(ATTN: FIXES typo in 6th para; ADDS more info in paras 9, 12-13)
SEOUL, Jan. 6 (Yonhap) -- Bong Joon-ho's black comedy "Parasite" was named best foreign language film at the U.S. Golden Globe Awards on Monday (Korean time).
In a ceremony held at the Beverly Hilton in Beverly Hills, California, "Parasite" won the honor, outclassing "The Farewell" by Lulu Wang, "Pain and Glory" by Pedro Almodovar, "Les Miserables" by Ladj Ly and "Portrait of a Lady on Fire" by Celine Sciamma.
It is the first time that a Korean-made film has won a prize at the accolades given by the Hollywood Foreign Press Association.
It was also nominated for best screenplay and best director at the Golden Globe Awards but failed to win either.
Sam Mendes of "1917" took best director, and Quentin Tarantino of "Once Upon a Time in Hollywood" earned best screenplay.
"Once you overcome the one-inch tall barrier of subtitles, you will be introduced to so many amazing films," Bong said through an interpreter when accepting the trophy. "Just being nominated along with fellow amazing international filmmakers was a huge honor. I think we use only one language: the cinema."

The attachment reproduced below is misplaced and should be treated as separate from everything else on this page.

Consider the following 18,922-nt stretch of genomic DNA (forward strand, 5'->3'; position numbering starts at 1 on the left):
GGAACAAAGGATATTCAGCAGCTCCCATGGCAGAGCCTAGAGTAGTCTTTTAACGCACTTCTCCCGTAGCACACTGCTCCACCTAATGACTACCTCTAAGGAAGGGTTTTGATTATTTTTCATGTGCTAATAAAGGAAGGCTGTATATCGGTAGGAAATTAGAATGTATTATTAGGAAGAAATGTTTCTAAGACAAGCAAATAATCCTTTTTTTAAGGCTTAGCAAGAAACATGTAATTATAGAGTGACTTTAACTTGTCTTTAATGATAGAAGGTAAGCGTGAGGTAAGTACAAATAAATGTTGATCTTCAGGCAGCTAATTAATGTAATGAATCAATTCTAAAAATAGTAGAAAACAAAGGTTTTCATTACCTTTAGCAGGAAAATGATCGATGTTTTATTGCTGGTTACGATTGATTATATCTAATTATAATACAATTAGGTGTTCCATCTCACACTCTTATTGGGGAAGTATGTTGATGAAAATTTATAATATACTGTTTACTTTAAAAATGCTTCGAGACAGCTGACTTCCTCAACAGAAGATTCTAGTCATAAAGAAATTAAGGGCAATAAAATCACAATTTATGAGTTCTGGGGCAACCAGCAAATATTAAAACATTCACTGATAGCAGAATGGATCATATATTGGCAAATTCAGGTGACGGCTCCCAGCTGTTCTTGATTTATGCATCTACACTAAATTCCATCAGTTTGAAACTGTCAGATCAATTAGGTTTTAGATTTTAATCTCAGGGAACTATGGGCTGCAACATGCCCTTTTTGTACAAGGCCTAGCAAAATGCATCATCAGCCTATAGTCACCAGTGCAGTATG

Meanwhile, "1917" and "Once Upon a Time in Hollywood" earned the Golden Globes' best motion picture for drama and musical or comedy, respectively.
Joaquin Phoenix won best actor for his performance in "Joker" and Renee Zellweger was awarded best actress for "Judy," while the honors of best supporting actor and actress went to Brad Pitt for "Once Upon a Time in Hollywood" and Laura Dern for "Marriage Story," respectively.
Awkwafina, born to a Chinese-American father and a South Korean mother, was named best actress in a comedy or musical film for her role in "The Farewell," directed by Lulu Wang. She became the first woman of Asian descent to win the award.
The top prize winner of this year's Cannes Film Festival is a family satire that depicts the entrenched social class system through the lives of two families, one rich and one poor, with Bong's humor and suspense.
Its international success has been unprecedented as a Korean film, and it received a number of prizes from U.S. film critics associations. Also, it is eyeing a trophy at the upcoming Academy Awards.
"Parasite" was shortlisted for best international feature film at the upcoming Academy Awards. It was also included on the 15-film shortlist in the original song category for "A Glass of Soju."
The final five nominees for the awards will be announced on Jan. 13, and the award-giving ceremony is slated for Feb. 9.
Since its U.S. release in October, moreover, the film has grossed over US$23 million in the United States, becoming the most popular subtitled film of the year.
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